My goals with him were for him to learn the path of going around the course and such. The jumps are never an issue. He literally canters the smaller jumps and does not put much effort into jumping them. I was totally ok with that and knew it would reflect in the ribbons. He could put in a great trip and get second or third to the ones who crack their knees over the little jumps. I plan on moving him up to the Pre-Green's with my trainer this coming season and I will show him in the Adult hunters. My eventual goal is to do the A/O's with him but I really have no timeline as to when we will get there. As JSalem said. He gets to decide what he needs be it more time in the 3' or 3'3" or hooray he only needs limited time and then off to the 3'6" we go!



  7. #7
    Join Date
    Feb. 21, 2007
    Location
    Northern Va
    Posts
    632

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    It totally depends on the horse. Some need time in the 2'6" ring, some don't. Mine was very spooky as a young horse and likely would have scared herself a little at 3' because she jumped so high and hard. She did a full year in the 2'6" & 2'9" divisions (4 y/o), whether that was baby green, young hunters, 3, 4, 5 y/o, etc. depended on the show, & has done the two full pre-green years (5-6 y/o). I showed her in both her 5 y/o & 6 y/o years in the 2'6" and eventually 3' adults. She will probably be an 8 year old first year horse, because not sure I am ready to show her enough for it to be fair to ask her to do the 3'6" until year after next.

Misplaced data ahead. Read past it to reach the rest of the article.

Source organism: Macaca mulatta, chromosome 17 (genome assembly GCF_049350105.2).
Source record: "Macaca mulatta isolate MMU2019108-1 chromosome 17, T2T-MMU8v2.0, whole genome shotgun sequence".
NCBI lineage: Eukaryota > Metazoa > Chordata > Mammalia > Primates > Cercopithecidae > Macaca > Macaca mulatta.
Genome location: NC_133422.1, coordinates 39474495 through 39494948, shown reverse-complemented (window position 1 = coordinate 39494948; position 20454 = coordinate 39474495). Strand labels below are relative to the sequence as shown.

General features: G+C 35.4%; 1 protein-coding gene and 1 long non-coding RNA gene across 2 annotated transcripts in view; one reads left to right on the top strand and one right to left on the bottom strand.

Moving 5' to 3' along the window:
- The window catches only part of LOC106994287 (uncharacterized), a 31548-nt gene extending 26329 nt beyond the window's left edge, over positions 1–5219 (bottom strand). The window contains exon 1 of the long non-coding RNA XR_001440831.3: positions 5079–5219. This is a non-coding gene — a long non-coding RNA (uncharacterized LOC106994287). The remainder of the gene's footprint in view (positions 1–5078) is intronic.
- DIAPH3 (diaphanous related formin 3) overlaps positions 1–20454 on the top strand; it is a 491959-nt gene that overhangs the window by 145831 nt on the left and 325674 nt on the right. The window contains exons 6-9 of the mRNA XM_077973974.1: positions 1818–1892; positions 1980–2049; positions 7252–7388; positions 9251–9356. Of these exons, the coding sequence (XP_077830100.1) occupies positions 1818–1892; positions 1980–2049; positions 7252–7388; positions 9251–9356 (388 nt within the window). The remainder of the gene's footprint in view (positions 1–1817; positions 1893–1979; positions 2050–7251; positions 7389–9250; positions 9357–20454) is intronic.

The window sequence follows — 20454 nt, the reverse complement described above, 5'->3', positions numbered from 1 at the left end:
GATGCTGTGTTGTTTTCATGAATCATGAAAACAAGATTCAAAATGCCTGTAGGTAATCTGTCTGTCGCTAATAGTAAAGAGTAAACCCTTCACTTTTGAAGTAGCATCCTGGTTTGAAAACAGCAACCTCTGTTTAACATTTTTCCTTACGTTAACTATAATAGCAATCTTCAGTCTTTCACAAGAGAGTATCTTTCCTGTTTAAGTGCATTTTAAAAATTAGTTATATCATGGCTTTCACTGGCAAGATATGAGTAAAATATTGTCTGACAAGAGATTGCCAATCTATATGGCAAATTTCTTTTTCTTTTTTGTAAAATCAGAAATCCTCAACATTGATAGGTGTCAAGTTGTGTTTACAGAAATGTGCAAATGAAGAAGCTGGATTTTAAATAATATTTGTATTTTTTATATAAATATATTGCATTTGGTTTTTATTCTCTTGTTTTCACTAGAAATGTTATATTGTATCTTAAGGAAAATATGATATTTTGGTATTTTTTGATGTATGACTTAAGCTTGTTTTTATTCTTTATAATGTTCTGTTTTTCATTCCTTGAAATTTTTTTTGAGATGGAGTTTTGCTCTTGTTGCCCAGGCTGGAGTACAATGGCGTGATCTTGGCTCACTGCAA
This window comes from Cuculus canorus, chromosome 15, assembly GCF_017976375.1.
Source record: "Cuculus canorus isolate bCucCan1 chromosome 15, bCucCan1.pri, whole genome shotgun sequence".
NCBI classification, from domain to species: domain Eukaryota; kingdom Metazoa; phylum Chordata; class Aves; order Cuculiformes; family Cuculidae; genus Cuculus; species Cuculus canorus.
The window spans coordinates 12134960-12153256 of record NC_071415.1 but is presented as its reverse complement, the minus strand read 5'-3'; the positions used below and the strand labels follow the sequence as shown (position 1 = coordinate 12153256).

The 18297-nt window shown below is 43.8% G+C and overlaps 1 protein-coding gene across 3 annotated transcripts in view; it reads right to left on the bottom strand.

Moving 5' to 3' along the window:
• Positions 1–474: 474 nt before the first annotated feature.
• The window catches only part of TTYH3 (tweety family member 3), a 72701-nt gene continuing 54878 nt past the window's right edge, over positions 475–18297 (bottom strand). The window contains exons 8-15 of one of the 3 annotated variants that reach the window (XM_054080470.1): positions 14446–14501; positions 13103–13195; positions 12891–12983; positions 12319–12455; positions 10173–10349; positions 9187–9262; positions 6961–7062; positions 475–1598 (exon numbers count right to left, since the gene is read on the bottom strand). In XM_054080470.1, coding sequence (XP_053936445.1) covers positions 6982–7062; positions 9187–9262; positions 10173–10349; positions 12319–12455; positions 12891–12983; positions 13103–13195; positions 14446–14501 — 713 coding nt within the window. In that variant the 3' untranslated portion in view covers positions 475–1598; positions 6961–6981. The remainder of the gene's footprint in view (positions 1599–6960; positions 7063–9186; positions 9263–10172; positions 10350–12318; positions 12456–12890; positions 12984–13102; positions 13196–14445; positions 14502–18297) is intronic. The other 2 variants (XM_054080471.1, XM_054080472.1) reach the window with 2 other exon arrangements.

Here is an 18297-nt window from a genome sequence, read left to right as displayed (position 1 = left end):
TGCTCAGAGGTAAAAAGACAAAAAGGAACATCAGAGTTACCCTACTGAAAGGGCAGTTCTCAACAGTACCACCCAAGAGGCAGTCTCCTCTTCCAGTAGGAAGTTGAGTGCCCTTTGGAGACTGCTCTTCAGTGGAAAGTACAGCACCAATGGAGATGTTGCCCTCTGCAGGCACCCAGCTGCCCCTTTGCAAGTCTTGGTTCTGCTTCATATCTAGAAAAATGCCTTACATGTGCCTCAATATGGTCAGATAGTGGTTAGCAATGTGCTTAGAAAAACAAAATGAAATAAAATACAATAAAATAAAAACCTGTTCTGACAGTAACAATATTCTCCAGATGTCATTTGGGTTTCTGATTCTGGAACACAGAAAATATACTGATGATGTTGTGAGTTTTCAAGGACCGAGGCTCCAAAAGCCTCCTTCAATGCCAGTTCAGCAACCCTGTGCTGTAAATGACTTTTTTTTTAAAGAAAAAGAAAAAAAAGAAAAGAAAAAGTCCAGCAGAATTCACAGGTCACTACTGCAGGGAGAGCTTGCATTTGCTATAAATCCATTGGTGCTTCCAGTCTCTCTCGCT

You have to go at the pace that makes sense for your horse, but there's no need to linger in the 2'6" divisions if it's not warranted.
    "A canter is the cure for every evil."



  8. #8
    k is offline Training Level
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    Sep. 3, 2013
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    Quote Originally Posted by Dinah-do View Post
    totally agree. Waste of $$$ to do Baby Green again and again. Just makes them sloppy unless they are super spooky and then they have other issues to worry about.
    This is my thought. I've watched many brilliant jumpers become dull plodding around 2'6 forever but some people seem so hung up on the baby green division.